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  • 2 weeks later...

I am hoping to apply early next year (after I have 3 years of tax returns). Does anyone know if the special branch accepts applications from Samut Prakan? I'm right on the boarder near the Suvarnabhumi airport

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I am hoping to apply early next year (after I have 3 years of tax returns). Does anyone know if the special branch accepts applications from Samut Prakan? I'm right on the boarder near the Suvarnabhumi airport

I can't recall seeing approvals with a Samut Prakarn address but it's possible. Officials in provinces neighbouring Bkk should be more clued up but that is not a given. I suggest you visit your provincial Special Branch office and then visit Special Branch HQ in Bkk, which is always a good idea to obtain information about the process and documents required anyway. Then you can take a view on whether it is worth adding another obstacle in what is already a very difficult process by applying to a provincial SB that has no dedicated staff to handle nationality applications. Otherwise get on someone's tabien baan in Bkk or move over the border.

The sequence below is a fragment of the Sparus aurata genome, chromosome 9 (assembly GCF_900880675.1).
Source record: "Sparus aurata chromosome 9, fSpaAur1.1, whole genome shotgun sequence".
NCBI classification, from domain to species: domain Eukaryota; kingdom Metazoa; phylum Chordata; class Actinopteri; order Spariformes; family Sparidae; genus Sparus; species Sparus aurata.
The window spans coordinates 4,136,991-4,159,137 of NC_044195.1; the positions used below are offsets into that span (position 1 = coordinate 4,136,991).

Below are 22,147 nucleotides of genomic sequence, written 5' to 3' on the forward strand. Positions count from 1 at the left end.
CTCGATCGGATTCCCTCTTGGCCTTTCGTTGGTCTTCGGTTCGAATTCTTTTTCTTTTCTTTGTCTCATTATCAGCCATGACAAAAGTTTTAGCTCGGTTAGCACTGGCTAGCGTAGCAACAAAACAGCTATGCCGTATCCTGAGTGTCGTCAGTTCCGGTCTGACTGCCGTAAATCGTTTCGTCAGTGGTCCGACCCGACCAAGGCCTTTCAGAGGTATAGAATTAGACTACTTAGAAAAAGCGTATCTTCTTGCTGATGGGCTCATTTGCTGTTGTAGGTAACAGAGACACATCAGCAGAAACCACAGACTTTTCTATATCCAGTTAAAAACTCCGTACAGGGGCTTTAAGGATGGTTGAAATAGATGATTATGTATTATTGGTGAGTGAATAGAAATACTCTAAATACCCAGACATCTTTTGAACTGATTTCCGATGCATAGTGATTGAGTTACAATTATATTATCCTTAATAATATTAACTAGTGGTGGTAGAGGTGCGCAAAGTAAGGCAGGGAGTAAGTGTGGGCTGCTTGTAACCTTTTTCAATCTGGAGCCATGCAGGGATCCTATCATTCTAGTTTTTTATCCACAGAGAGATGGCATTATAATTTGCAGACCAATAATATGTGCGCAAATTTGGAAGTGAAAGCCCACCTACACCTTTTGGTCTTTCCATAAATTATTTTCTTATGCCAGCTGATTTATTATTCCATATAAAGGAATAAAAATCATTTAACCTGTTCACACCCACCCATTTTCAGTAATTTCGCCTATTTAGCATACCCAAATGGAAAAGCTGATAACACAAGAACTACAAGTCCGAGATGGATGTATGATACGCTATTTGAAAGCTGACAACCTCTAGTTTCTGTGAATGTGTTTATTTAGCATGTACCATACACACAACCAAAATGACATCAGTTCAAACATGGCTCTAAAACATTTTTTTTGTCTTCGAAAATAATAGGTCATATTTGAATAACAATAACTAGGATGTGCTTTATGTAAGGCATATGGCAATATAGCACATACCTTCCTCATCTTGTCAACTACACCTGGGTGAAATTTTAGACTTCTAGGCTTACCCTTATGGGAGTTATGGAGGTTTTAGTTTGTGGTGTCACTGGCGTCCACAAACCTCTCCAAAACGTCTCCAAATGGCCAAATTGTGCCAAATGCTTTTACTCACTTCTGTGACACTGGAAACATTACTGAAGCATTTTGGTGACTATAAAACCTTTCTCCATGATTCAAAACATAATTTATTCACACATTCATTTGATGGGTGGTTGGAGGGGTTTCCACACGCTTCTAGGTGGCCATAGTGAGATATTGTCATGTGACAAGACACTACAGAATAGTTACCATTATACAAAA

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Samran, I assume that the December batch is not restricted to wives of Thai nationals, but covers all those who were approved at that meeting. For the large committee meeting in March there were wives, husbands and PRs approved for forwarding to the Minister of the Interior. I know for certain there are both men's and women's names in the list of 62 (I believe this is the December batch), which have already been endorsed by the Minister of the Interior.

For the interviews carried out in March at Lum Lukka, Pathumthani, does anybody have information on what is the current status of the candidates? I remember that we were told that somebody will come back in 3-4 months. Stll to hear from them. Thanks